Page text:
New York – On the steps out front of New York City Hall, Melissa Mark-Viverito – the New York City council speaker and fervent Hillary Clinton supporter – is lambasting the former secretary of state’s presidential rival Bernie Sanders.
Despite being just a few blocks north of Wall Street, Mark-Viverito isn’t comparing Clinton’s and Sanders’ stance on financial reform, banking or any other economic issue. Flanked by civil rights activist Dolores Huerta and DREAMer Daniel Padilla Peralta, Mark-Viverito is slamming Sanders for not supporting a 2006 immigration reform bill.
“While Hillary Clinton has been fighting for us her entire life, Sen. Sanders has not only been entirely absent from our community but has also stood on the wrong side of issues that are important to Latinos,” she said. “It comes down to this, given the option; Sanders turned his back on Latinos.”
New York may be the financial capital of the world, but it is also home to Ellis Island and a large, diverse immigrant population that both candidates appear eager to win over before next Tuesday’s crucial primary vote.
“New York City is a majority immigrant city and New York state has one of the largest immigrant populations in the country,” Thanu Yakupitiyage, the communications manager at the New York Immigration Coalition told Fox News Latino. “When you’re campaigning in New York, you can’t come here and not talk about immigration.”
Both campaigns seem to have heeded this warning.
Hours before Mark-Viverito and Huerta spoke at City Hall in support of Clinton, the Democratic front-runner pledged that if elected president she will create a national Office of Immigrant Affairs to coordinate programs and policies across both federal and state agencies.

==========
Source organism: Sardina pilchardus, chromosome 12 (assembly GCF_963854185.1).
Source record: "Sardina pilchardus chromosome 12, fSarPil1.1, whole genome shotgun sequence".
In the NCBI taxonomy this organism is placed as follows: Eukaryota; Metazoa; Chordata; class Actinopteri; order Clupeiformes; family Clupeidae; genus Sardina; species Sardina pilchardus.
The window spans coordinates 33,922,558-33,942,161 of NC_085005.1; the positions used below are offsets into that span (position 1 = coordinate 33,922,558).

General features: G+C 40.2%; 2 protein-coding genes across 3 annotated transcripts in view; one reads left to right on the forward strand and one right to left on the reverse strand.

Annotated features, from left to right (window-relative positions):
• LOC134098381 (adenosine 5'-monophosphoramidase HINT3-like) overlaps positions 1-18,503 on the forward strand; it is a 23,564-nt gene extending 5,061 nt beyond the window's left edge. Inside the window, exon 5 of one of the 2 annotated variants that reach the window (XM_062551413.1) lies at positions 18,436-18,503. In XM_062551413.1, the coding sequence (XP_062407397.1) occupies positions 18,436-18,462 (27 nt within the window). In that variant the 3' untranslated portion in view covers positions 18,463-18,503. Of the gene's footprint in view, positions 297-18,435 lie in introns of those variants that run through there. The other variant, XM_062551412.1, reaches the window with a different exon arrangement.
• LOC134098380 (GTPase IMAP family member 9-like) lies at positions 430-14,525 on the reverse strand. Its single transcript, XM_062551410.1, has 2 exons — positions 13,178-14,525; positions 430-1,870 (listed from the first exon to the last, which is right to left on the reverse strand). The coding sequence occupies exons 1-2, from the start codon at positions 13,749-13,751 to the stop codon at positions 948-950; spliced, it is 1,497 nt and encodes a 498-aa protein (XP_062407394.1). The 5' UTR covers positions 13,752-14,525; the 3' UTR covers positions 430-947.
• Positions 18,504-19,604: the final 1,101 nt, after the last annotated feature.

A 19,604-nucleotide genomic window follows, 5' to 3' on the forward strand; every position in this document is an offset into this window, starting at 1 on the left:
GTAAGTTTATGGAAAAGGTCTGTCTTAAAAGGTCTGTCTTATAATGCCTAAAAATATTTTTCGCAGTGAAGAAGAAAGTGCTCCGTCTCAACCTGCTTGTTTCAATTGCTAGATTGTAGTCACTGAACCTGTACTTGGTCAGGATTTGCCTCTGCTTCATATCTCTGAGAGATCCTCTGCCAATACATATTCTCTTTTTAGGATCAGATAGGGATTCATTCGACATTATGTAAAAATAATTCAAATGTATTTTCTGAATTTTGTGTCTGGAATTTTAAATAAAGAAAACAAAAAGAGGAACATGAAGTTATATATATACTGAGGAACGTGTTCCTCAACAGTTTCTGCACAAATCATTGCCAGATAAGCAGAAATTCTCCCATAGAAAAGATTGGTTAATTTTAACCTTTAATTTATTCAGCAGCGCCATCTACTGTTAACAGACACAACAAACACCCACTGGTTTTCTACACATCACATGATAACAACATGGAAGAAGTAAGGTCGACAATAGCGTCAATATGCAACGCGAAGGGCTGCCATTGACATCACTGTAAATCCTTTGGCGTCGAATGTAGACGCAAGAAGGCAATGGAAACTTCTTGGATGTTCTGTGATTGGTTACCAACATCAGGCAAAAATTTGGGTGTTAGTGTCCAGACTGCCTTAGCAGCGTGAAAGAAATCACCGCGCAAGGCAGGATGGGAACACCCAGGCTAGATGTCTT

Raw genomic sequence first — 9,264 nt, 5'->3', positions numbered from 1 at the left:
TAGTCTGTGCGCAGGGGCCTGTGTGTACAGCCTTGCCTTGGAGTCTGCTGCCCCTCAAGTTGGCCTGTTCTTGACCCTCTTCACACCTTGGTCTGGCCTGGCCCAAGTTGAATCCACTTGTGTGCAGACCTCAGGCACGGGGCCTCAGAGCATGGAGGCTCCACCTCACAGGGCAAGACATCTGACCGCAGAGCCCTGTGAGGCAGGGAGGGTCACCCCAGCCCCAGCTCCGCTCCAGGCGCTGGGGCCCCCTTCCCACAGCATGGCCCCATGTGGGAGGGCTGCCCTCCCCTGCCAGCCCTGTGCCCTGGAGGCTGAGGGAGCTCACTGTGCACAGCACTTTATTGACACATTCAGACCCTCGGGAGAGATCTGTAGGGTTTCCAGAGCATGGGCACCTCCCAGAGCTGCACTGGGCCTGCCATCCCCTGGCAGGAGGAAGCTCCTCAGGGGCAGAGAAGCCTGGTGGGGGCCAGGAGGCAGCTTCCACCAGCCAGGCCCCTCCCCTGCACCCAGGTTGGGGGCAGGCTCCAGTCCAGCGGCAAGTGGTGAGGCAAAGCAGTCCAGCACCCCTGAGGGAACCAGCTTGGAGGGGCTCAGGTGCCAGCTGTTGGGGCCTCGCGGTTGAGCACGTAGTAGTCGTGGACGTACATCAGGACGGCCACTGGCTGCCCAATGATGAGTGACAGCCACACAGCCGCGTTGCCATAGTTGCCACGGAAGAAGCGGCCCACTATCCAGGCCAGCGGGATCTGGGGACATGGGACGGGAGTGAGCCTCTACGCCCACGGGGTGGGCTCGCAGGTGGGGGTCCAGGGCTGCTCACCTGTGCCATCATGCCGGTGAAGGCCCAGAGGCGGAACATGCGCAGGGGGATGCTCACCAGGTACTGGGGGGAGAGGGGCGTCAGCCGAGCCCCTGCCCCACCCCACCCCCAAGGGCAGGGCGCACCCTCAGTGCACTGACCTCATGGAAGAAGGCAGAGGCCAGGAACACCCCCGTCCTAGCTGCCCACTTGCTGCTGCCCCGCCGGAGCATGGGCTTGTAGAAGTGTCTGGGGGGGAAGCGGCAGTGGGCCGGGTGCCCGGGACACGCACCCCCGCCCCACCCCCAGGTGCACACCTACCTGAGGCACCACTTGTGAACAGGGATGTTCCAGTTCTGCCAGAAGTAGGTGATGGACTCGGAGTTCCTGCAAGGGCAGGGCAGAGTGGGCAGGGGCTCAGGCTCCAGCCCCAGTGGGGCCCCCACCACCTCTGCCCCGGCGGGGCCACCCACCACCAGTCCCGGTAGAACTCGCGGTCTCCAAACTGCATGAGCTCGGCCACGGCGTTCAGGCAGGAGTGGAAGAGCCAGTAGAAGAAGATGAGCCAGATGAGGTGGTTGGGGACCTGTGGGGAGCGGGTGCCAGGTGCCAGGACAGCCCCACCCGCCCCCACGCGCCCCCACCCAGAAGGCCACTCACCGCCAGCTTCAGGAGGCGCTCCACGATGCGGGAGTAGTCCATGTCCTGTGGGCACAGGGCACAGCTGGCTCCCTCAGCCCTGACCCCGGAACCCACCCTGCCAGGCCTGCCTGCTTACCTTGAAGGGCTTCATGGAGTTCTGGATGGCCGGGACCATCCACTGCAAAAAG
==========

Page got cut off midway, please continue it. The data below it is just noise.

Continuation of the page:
The announcement by the former Secretary of State came on the same day that she received the endorsement of the New York State Immigrant Action Fund, a non-profit group dedicated to the advancement of immigrant rights.
Sanders’ camp has focused its efforts on deflecting criticism over the Vermont lawmaker’s 2007 vote against a comprehensive immigration reform bill spearheaded by then-Massachusetts Sen. Ted Kennedy and on Clinton’s opposition to granting driver's licenses to New York's undocumented community, also in 2007.
“The narrative out there is that Hillary Clinton has been perfect on immigrant rights her whole career and that Bernie Sanders has either no record or a bad record,” said Bill Velazquez, the National Director for Latino Outreach for Bernie 2016, during a call with the media. “And that is something that needs to be corrected.”
Despite the banter back and forth between the campaigns, there appears to be very little separating the two Democrats when it comes to support among Latinos. The latest poll from the Public Religion Research Institute found that Latino voters nationally were essentially divided 48 percent for Sanders and 47 percent for Clinton.
Sanders campaign cited the poll as a sign of momentum among Latinos for his White House bid, while Clinton’s camp called the poll a "complete outlier" and highlighted her wins in Hispanic-heavy states like Texas and Florida.
In the end, however, the political grappling over their records is not what voters concerned with the issue want to hear, immigration activists say.
“We want to see action,” Yakupitiyage said. “Name slinging is just part of the political process but what we want to see is results.”